If you’ve been to the Campbell House more than once, you know that something is different on every visit. Some new bit of history has been discovered or a new artifact is on display or maybe new window dressings have been put up. Last week, painters completed the finishing touches on two very special projects here at the Museum, both involving doors. Giant. Doors. The first project was our outer front doors. The substantial, 9 foot outer front doors provided the Campbells and their ornate smaller inner front doors a barrier between the house and the city street. They’ve been hanging on their hinges for 164 years and counting and have experienced a wide array of temperatures, precipitation, soot, smog and pretty much anything else you can imagine in their lifetimes. Ten years ago, as the Museum’s restoration came to a close, these doors were restored with a faux-grained wood finish. A decade later, they were beginning to show their age and the time had come to restore the restoration (anyone who has lived in an old house for any length of time will understand this).

Carefully... carefully... those doors were heavy.

Carefully… carefully… those doors were heavy.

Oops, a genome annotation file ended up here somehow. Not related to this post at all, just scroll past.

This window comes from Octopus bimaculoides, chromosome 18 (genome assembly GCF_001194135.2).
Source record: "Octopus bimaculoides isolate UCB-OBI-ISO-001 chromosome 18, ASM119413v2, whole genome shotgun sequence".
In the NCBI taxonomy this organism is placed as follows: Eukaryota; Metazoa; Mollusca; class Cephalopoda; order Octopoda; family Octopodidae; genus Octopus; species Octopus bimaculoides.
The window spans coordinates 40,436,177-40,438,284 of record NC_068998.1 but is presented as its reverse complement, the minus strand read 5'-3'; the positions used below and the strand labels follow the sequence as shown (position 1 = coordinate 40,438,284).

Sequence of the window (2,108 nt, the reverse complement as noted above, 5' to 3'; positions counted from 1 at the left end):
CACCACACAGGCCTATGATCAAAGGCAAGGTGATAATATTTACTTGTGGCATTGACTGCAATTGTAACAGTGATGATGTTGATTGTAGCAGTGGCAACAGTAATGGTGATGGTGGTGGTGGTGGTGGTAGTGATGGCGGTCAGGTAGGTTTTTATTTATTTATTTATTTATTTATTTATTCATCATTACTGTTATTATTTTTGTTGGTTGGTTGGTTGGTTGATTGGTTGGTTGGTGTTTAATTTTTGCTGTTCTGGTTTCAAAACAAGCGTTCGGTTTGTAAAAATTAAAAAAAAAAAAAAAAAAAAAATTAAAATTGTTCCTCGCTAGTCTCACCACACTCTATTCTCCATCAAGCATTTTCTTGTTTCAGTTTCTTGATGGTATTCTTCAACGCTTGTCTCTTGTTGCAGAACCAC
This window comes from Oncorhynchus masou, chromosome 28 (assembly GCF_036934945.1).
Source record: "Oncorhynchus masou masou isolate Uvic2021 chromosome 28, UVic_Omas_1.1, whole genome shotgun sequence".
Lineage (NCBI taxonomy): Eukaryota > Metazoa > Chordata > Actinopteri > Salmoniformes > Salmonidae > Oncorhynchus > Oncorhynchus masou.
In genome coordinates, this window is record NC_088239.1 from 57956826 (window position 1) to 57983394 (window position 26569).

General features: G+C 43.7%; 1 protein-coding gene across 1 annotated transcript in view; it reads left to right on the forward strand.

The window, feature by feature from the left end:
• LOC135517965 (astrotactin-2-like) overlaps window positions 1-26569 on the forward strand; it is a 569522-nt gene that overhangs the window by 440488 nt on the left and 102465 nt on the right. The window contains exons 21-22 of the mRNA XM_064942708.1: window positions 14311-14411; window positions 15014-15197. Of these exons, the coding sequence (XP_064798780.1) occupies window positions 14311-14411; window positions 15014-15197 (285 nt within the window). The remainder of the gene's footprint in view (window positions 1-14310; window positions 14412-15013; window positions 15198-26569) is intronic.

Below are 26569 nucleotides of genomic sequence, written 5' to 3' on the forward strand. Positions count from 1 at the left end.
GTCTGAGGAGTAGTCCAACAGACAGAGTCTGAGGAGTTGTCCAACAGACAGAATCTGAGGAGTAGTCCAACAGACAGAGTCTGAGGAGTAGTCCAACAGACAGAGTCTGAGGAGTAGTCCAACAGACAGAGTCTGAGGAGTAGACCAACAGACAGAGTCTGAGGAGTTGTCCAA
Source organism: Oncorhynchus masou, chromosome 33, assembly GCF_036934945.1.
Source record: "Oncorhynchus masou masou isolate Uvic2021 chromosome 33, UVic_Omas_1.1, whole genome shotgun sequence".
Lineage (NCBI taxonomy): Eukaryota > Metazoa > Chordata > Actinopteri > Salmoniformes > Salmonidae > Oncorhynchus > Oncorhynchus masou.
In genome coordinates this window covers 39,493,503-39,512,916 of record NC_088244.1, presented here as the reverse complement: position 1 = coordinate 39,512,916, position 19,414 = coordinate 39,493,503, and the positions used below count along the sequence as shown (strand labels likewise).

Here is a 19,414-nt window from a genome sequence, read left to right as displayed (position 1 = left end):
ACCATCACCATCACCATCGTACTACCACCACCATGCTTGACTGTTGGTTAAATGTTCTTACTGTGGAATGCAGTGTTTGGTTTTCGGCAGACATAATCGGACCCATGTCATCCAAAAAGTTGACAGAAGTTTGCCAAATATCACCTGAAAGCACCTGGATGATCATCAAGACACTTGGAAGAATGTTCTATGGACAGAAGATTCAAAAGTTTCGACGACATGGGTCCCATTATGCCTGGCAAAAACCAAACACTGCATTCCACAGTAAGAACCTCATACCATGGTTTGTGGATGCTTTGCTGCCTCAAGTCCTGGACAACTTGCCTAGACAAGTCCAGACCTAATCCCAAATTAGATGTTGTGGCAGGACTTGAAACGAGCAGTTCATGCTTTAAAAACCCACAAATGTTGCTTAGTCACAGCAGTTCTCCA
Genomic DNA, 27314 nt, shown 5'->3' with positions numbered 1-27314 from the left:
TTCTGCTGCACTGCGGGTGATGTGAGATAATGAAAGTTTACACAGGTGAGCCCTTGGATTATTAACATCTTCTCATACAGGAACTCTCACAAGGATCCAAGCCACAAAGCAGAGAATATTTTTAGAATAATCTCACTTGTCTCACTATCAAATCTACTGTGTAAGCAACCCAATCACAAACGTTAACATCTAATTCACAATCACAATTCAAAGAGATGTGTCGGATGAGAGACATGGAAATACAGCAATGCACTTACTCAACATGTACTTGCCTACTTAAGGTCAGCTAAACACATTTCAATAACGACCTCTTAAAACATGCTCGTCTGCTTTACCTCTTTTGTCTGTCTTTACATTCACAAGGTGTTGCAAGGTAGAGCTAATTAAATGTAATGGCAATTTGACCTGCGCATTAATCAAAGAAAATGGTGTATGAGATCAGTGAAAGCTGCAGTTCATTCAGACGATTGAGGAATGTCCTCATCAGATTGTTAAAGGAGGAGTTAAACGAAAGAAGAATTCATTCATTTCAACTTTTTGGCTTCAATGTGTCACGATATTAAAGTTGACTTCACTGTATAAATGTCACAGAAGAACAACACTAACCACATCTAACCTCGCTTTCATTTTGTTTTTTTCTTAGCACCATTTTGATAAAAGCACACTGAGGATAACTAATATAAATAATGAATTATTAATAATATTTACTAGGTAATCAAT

The other project was even more exciting. A generous grant allowed us to tackle a restoration project that’s been on the back burner for years, decades really. The Campbells’ elegant double parlor has a set of pocket doors leading into it, designed to smoothly slide open and closed for a “grand reveal” of the gilded room and its contents. The thing is, they haven’t opened and closed very smoothly for about 70 years. In fact, they were jammed solidly open. The grant allowed us to hire some woodworking professionals to come in, remove a portion of the door frame and pull the doors off of their tracks. What they found was unexpected, but not surprising. The wheel mechanism in the bottom of the door still worked perfectly – the problem was that a century and half of dust and coal soot had built up inside the wall and piled at the bottom of the door’s enclosure, creating a solid heap which the door was riding up and jamming itself on. After removing the clog, oiling up the mechanics and replacing the doors on their tracks, they’re back to working as well as they did when Robert and Virginia bought the house back in 1854. The painters that worked on restoring our outer front doors then restored the pocket doors’ faux wood grain finish – and they look GREAT! Click below to see the “GRAND REVEAL” through the Parlor pocket doors and click through the gallery below to see the two projects happen from start to finish.